A Palestinian homicide bomber in the West Bank killed four Israelis after nightfall Thursday, just days after the new Hamas Palestinian government took office and Israel elected a premier who pledges to pull out of much of the West Bank.
A huge blast incinerated a car at the entrance to the Jewish settlement of Kedoumim, sending plumes of flame and smoke into the air, the military said.
Police and Israeli settlers pieced together the story: The Israelis picked up a hitchhiker, who was dressed like an Orthodox Jew. He was the bomber and the blast killed everyone in the vehicle.
Officials said four bodies were found after the fire was put out. A fifth body was discovered in the ruins of the vehicle a while later, Israel Radio reported.
The Al-Aqsa Martyrs' Brigades, a violent offshoot of Fatah, the movement of Palestinian President Mahmoud Abbas, claimed responsibility. It was the first such attack by Fatah since a cease-fire was declared in February 2005, and it came a day after Abbas swore in the new Palestinian government, dominated by Hamas.
There was no immediate comment from the Palestinian leadership, but Israel was quick to denounce the bombing.
David Baker, an official in the Israeli Prime Minister's office, said the attack "took place while the Palestinians refused to lift a finger to prevent terror attacks against Israelis, and we saw the results tonight."
Just two hours before the bombing, the Israel Election Commission released the official results from Tuesday's election, giving an extra seat to acting Prime Minister Ehud Olmert's Kadima Party. The party finished with 29 seats of the 120 in the parliament. The hawkish Likud also picked up a seat, giving it 12. The changes were based on counts of votes from soldiers and others not included in the original tally.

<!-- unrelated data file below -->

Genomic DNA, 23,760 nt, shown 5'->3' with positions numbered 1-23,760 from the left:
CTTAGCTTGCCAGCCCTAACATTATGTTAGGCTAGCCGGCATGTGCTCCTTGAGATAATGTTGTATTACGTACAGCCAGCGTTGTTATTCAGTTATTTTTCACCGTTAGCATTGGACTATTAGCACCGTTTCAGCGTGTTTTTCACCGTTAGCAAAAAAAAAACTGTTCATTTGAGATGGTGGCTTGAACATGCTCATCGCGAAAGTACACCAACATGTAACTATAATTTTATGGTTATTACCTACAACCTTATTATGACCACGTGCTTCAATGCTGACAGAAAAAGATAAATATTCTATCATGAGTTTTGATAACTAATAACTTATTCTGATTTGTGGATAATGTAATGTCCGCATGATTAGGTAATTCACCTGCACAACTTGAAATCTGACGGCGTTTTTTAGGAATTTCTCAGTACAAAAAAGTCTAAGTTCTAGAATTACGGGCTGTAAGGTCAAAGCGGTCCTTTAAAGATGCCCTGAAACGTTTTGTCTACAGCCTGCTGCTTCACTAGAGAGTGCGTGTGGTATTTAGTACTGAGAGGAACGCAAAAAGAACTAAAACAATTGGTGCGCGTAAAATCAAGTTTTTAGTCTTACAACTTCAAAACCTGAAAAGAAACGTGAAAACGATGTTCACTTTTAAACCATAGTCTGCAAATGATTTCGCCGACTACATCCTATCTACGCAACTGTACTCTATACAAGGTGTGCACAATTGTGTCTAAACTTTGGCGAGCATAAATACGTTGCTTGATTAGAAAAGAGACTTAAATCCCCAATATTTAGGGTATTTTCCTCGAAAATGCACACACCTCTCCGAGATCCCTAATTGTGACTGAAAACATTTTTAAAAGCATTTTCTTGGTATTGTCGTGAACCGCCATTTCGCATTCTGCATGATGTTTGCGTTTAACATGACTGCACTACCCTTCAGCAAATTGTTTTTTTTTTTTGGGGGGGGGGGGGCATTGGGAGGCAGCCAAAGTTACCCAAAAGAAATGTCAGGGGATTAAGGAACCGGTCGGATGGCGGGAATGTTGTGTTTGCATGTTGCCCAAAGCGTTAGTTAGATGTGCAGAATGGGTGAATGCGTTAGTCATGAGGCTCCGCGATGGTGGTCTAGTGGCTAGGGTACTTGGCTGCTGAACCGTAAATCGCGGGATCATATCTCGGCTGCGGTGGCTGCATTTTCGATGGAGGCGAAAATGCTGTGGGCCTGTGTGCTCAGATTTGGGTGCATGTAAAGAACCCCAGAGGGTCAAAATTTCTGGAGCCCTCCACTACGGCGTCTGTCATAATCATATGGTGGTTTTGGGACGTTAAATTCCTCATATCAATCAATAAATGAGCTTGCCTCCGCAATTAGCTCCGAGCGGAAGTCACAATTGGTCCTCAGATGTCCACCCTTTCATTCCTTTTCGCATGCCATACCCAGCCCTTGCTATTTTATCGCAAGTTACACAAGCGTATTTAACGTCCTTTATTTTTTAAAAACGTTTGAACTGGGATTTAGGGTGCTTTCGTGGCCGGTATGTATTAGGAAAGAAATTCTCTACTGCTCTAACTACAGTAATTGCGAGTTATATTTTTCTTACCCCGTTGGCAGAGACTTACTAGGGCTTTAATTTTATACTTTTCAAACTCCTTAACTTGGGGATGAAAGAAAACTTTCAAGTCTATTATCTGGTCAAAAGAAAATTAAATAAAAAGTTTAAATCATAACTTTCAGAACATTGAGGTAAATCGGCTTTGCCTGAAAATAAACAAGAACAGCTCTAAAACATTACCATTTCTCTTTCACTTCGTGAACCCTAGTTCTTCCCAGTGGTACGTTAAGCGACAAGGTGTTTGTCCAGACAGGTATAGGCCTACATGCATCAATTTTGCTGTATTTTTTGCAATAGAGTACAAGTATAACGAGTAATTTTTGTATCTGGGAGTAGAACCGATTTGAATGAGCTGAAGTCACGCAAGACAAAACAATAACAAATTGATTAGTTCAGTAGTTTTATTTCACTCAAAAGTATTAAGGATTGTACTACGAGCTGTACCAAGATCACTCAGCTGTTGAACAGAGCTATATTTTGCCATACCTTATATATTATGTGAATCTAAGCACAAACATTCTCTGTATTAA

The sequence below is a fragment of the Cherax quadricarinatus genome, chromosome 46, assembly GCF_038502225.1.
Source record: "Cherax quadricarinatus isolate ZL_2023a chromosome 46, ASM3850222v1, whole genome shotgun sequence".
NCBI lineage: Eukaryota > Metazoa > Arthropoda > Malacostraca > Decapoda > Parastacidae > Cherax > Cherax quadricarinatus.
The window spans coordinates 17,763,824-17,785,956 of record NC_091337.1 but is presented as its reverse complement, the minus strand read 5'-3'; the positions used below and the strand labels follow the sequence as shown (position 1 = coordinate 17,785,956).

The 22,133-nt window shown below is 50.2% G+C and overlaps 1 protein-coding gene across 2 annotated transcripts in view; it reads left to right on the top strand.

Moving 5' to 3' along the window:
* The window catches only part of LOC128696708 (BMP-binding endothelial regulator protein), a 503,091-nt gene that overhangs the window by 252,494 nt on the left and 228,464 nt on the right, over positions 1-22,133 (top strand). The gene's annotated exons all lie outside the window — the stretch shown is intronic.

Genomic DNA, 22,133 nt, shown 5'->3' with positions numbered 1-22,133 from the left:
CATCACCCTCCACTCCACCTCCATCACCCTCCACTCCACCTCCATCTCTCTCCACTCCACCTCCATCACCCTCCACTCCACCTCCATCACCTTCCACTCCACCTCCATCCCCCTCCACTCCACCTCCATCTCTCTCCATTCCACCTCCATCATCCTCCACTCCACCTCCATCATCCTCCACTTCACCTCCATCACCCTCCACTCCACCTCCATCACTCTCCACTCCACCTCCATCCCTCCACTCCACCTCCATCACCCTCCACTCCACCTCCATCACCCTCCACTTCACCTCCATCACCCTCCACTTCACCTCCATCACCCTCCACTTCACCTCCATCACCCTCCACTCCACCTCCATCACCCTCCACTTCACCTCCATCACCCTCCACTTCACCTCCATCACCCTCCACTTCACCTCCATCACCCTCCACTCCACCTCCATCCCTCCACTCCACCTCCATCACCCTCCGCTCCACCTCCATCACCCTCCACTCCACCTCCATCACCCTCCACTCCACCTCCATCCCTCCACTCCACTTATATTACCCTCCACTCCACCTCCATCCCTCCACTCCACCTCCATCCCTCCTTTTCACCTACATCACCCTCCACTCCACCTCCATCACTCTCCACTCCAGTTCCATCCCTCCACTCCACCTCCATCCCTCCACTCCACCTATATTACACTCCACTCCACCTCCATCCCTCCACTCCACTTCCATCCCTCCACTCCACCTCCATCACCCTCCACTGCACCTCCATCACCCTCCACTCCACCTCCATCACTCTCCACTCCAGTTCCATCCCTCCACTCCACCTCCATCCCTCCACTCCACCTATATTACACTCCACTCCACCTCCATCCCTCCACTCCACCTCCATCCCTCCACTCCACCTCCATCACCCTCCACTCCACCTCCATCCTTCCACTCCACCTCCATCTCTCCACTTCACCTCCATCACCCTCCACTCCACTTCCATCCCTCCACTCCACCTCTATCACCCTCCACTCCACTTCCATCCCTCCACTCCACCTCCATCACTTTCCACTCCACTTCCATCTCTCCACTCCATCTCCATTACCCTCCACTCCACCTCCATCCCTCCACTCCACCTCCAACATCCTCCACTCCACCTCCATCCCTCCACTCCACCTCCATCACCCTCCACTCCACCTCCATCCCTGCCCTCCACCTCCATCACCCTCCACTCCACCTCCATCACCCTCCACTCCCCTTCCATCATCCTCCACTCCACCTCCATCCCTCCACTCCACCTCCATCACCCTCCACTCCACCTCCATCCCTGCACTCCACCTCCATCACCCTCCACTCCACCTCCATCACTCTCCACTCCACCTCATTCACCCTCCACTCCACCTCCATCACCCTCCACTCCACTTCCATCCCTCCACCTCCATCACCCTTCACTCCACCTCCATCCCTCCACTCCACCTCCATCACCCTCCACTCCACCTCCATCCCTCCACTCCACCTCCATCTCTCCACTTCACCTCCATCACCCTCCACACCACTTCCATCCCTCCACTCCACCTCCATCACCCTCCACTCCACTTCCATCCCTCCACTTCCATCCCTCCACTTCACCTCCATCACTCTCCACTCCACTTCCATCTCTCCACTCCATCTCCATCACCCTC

Olmert has pledged to pull out of much of the West Bank and move tens of thousands of Jewish settlers from outlying areas in the West Bank to main settlement blocs. He has said he prefers to settle the conflict with the Palestinians through negotiations, but it not, he would take unilateral action to draw Israel's borders.
Olmert has also pledged to take stiff action to halt Palestinian violence. After the bombing, Israeli soldiers blocked roads in the area of the settlement, and Israeli media reported contact with Palestinian security agencies was cut off.
Rafaela Segal said she heard the blast and could see the gas station from her house in the settlement.
"I saw thick smoke rising from the gas station and at first I thought the gas station was on fire," she told Israel Radio. "Security forces are searching the area."
The last suicide bombing in the West Bank was Dec. 29 at an Israeli army checkpoint. An Israeli soldier and two Palestinians were killed in addition to the bomber.
This was the first homicide bombing claimed by a group other than Islamic Jihad since a cease-fire was declared in February 2005.
Kedoumim, in the middle of the West Bank, is the northernmost Israeli settlement after Israel's evacuation of four settlements in the summer.